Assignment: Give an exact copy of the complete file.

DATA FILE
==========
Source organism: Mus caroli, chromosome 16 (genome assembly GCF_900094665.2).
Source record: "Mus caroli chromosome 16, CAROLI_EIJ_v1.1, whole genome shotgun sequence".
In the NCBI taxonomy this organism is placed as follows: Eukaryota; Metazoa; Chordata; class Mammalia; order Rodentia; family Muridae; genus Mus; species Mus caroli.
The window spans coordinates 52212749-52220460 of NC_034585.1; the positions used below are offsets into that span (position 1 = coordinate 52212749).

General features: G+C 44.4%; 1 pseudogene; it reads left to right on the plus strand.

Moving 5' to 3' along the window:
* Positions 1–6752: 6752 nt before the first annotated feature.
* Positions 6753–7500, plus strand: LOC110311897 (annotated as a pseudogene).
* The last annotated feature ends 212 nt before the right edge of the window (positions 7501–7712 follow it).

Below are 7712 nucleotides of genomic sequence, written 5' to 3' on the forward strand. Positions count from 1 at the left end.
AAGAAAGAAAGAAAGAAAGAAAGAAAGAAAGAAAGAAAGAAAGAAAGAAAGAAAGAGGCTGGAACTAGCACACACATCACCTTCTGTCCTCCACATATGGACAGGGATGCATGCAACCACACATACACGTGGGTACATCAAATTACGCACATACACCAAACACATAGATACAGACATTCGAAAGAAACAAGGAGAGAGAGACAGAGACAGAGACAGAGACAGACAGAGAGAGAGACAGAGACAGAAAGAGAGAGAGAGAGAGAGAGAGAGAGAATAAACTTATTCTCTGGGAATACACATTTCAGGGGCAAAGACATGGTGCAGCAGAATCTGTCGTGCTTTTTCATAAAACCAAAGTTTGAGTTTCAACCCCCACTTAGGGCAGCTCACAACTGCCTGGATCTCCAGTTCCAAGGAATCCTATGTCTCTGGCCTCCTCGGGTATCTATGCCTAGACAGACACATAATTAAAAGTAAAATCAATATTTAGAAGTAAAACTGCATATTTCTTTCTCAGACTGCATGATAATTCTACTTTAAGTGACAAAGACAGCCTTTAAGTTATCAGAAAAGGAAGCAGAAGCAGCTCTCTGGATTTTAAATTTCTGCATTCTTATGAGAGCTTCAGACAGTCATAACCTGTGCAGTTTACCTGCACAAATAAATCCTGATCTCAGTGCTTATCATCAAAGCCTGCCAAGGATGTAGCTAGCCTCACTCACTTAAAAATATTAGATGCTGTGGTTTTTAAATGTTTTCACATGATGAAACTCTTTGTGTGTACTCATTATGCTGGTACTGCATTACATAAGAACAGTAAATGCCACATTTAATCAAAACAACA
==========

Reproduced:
Source organism: Mus caroli, chromosome 16 (genome assembly GCF_900094665.2).
Source record: "Mus caroli chromosome 16, CAROLI_EIJ_v1.1, whole genome shotgun sequence".
In the NCBI taxonomy this organism is placed as follows: Eukaryota; Metazoa; Chordata; class Mammalia; order Rodentia; family Muridae; genus Mus; species Mus caroli.
The window spans coordinates 52212749-52220460 of NC_034585.1; the positions used below are offsets into that span (position 1 = coordinate 52212749).

General features: G+C 44.4%; 1 pseudogene; it reads left to right on the plus strand.

Moving 5' to 3' along the window:
* Positions 1–6752: 6752 nt before the first annotated feature.
* Positions 6753–7500, plus strand: LOC110311897 (annotated as a pseudogene).
* The last annotated feature ends 212 nt before the right edge of the window (positions 7501–7712 follow it).

Below are 7712 nucleotides of genomic sequence, written 5' to 3' on the forward strand. Positions count from 1 at the left end.
AAGAAAGAAAGAAAGAAAGAAAGAAAGAAAGAAAGAAAGAAAGAAAGAAAGAAAGAGGCTGGAACTAGCACACACATCACCTTCTGTCCTCCACATATGGACAGGGATGCATGCAACCACACATACACGTGGGTACATCAAATTACGCACATACACCAAACACATAGATACAGACATTCGAAAGAAACAAGGAGAGAGAGACAGAGACAGAGACAGAGACAGACAGAGAGAGAGACAGAGACAGAAAGAGAGAGAGAGAGAGAGAGAGAGAGAATAAACTTATTCTCTGGGAATACACATTTCAGGGGCAAAGACATGGTGCAGCAGAATCTGTCGTGCTTTTTCATAAAACCAAAGTTTGAGTTTCAACCCCCACTTAGGGCAGCTCACAACTGCCTGGATCTCCAGTTCCAAGGAATCCTATGTCTCTGGCCTCCTCGGGTATCTATGCCTAGACAGACACATAATTAAAAGTAAAATCAATATTTAGAAGTAAAACTGCATATTTCTTTCTCAGACTGCATGATAATTCTACTTTAAGTGACAAAGACAGCCTTTAAGTTATCAGAAAAGGAAGCAGAAGCAGCTCTCTGGATTTTAAATTTCTGCATTCTTATGAGAGCTTCAGACAGTCATAACCTGTGCAGTTTACCTGCACAAATAAATCCTGATCTCAGTGCTTATCATCAAAGCCTGCCAAGGATGTAGCTAGCCTCACTCACTTAAAAATATTAGATGCTGTGGTTTTTAAATGTTTTCACATGATGAAACTCTTTGTGTGTACTCATTATGCTGGTACTGCATTACATAAGAACAGTAAATGCCACATTTAATCAAAACAACA